The seasons don’t stand still

As we are paused in our lives, hunkered down indoors, outside nature isn’t following us. The weather appears to have turned, from the seemly endless months of gloom and rain, to the past week which has been bright, cloudless and, occasionally, almost warm. The world is starting to react to these longer, lighter days with the earliest spring flowers coming and going, and the trees showing the first signs of leaves breaking out from their buds. The ground is drying out from the winter downpours and grass is coming into its first flushes of vibrant green. 

The birds are also reacting, with the residents building up their choruses at dawn and dusk, waiting for the spring arrivals to increase the depth of the music. The blackbirds, thrushes, robins, wrens and dunnocks will soon be joined by the warblers, redstarts, flycatchers and cuckoos, bringing greater intensity to the wave of calls washing across the fields and through the woods. 

The Glaslyn Valley always seems to be later to react to the coming of the new season, the plants and trees staying in their winter dormancy while other areas are well into their growth. However, we have noted the biggest sign of the coming of spring, the arrival at the top of that copse on the rocky outcrop in the wet meadowlands; the first osprey has landed in her nest and awaits the arrival of her parter.

Under current circumstances, I have no idea when I might been able to travel from my Cheshire home for my first shift of the protecting that osprey nest. For the duration of the lockdown, however long it lasts, I’m living in Kew, across the road from the famous botanic gardens, with a view over the wall from a second floor flat. Whilst there are no ospreys to be seen out of the window, we have our own nest to watch; a pair of magpies are setting up home in a tree only a few metres from our balcony. They’ve been noisily constructing their shaggy nest over past weeks and now seem to be getting on with the business of mating. We assume very we’ll only see one at once at the eggs are incubated.

Whilst Kew doesn’t have the rugged views of the Glaslyn’s natural landscape, it does have it’s visual charms. At present the cherry blossom is out and many of the streets are lined with trees slowly shedding their white and pink confetti petals.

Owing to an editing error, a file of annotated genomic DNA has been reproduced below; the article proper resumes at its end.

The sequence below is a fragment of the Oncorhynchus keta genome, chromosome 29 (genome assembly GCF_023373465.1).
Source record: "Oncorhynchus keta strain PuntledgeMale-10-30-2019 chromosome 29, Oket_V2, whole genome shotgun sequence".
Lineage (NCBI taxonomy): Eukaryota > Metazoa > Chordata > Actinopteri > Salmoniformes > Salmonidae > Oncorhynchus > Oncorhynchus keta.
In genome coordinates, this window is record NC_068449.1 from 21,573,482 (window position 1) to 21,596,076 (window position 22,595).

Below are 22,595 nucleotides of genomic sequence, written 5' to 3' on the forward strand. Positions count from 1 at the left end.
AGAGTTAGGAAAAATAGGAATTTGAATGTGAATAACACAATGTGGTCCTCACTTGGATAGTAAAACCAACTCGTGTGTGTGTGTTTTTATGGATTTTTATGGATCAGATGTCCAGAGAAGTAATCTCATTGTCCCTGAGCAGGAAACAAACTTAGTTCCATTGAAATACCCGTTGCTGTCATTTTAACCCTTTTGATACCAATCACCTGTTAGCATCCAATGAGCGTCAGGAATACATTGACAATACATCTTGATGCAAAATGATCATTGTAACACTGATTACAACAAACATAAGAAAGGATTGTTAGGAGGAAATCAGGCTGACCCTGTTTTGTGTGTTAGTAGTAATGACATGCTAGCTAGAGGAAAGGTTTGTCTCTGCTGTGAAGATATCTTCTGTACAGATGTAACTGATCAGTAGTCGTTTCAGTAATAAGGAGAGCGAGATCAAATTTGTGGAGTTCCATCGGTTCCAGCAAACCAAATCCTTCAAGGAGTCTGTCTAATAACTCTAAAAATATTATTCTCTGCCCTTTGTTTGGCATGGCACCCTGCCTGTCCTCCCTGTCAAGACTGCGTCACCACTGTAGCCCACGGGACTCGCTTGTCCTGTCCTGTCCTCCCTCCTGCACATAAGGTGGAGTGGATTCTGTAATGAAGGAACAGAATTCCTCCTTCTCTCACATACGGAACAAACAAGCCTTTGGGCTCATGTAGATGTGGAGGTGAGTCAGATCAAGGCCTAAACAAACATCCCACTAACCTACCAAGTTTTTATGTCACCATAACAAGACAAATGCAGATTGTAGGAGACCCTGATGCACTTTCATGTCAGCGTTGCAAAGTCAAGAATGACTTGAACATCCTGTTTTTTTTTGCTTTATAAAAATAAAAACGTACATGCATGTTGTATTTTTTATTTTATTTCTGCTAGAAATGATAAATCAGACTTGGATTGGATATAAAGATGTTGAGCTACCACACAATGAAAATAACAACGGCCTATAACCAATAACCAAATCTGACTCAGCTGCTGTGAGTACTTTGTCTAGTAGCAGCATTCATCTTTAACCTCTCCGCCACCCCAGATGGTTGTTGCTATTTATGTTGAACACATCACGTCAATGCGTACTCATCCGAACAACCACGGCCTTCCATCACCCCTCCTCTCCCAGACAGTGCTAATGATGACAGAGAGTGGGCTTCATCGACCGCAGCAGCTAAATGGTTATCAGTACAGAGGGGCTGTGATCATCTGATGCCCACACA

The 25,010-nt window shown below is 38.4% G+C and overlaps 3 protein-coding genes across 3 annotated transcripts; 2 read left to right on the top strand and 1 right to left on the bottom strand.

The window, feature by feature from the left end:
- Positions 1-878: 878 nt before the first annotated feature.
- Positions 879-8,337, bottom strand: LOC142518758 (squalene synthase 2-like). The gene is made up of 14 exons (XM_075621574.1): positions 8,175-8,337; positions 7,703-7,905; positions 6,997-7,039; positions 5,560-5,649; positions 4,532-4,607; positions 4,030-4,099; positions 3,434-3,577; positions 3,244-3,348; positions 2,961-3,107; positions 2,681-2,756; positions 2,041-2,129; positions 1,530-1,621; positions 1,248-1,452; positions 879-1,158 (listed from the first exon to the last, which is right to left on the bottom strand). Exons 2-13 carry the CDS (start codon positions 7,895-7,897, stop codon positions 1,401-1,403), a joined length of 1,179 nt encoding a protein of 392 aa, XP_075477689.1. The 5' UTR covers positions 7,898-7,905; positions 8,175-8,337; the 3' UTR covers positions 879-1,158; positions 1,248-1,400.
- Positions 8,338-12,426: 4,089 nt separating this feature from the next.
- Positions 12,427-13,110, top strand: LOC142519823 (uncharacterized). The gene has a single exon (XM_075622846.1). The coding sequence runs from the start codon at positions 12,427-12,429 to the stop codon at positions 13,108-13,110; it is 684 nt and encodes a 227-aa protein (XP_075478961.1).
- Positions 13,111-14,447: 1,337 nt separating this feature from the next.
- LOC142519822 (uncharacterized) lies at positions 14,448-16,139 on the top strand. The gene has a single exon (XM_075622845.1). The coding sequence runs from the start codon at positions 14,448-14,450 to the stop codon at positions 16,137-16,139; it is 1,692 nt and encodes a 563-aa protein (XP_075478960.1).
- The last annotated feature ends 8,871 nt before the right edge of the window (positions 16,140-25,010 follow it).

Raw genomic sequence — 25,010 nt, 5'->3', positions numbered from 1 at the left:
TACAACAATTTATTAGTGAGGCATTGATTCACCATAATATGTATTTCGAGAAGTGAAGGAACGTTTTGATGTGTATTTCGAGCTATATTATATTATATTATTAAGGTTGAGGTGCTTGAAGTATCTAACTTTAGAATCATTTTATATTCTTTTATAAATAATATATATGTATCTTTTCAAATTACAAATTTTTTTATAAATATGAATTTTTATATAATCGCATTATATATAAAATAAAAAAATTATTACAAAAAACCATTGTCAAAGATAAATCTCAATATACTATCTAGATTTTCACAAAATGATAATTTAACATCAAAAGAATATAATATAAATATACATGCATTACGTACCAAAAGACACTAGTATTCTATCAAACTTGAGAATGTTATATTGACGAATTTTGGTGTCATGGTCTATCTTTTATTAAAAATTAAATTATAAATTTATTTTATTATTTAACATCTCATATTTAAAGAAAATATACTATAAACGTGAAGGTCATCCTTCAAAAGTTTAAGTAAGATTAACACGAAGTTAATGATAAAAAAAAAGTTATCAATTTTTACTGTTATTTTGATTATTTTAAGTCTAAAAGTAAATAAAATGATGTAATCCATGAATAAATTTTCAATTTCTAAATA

Sunrise over the marshes

On the train to Birmingham this morning and was cheered by this lovely sunrise. I was just approaching Stafford and crossing Doxey Marshes as the sun first peaked above the horizon.

After the rain over the last few months, the marshes are looking even wetter than usual.

I just looked at the map to check the name of the location and learnt two things: it should be Sowford, not Stafford, and there’s a waterway in the Marshes called The Darling. Every day is a school day!

CNCV: Wybunbury Moss in March

Today I attended my first task of the year with Crewe & Nantwich Conservation Volunteers. With many other things happening in my life at the moment, it’s been difficult to fit in my usual fortnightly volunteering with the group but today I managed to at least attend for half a day.

After having to do some work this morning, yearning to be outside on what looked like a lovely day, I rushed across to Wybunbury Moss at lunchtime to join in the work. After being there two weeks ago, there was brash to cut and burn while others coppiced woodland on another part of the site.

The view from my desk wasn’t deceiving, it was an almost springlike day. There was as much blue sky as cloud and the sun’s warmth could be felt quite strongly but a keen chilly wind kept the feeling of late winter in the air rather than early spring. As we finished the task in mid-afternoon, a few light showers came along to dampen our enthusiasm. However, just being outside with some lovely sunshine lifted my spirits and blue away the morning work-cobwebs perfectly.

I’ve really missed being with the group over the last few months and hopefully I’ll find a few more gaps to attend over the course of the spring.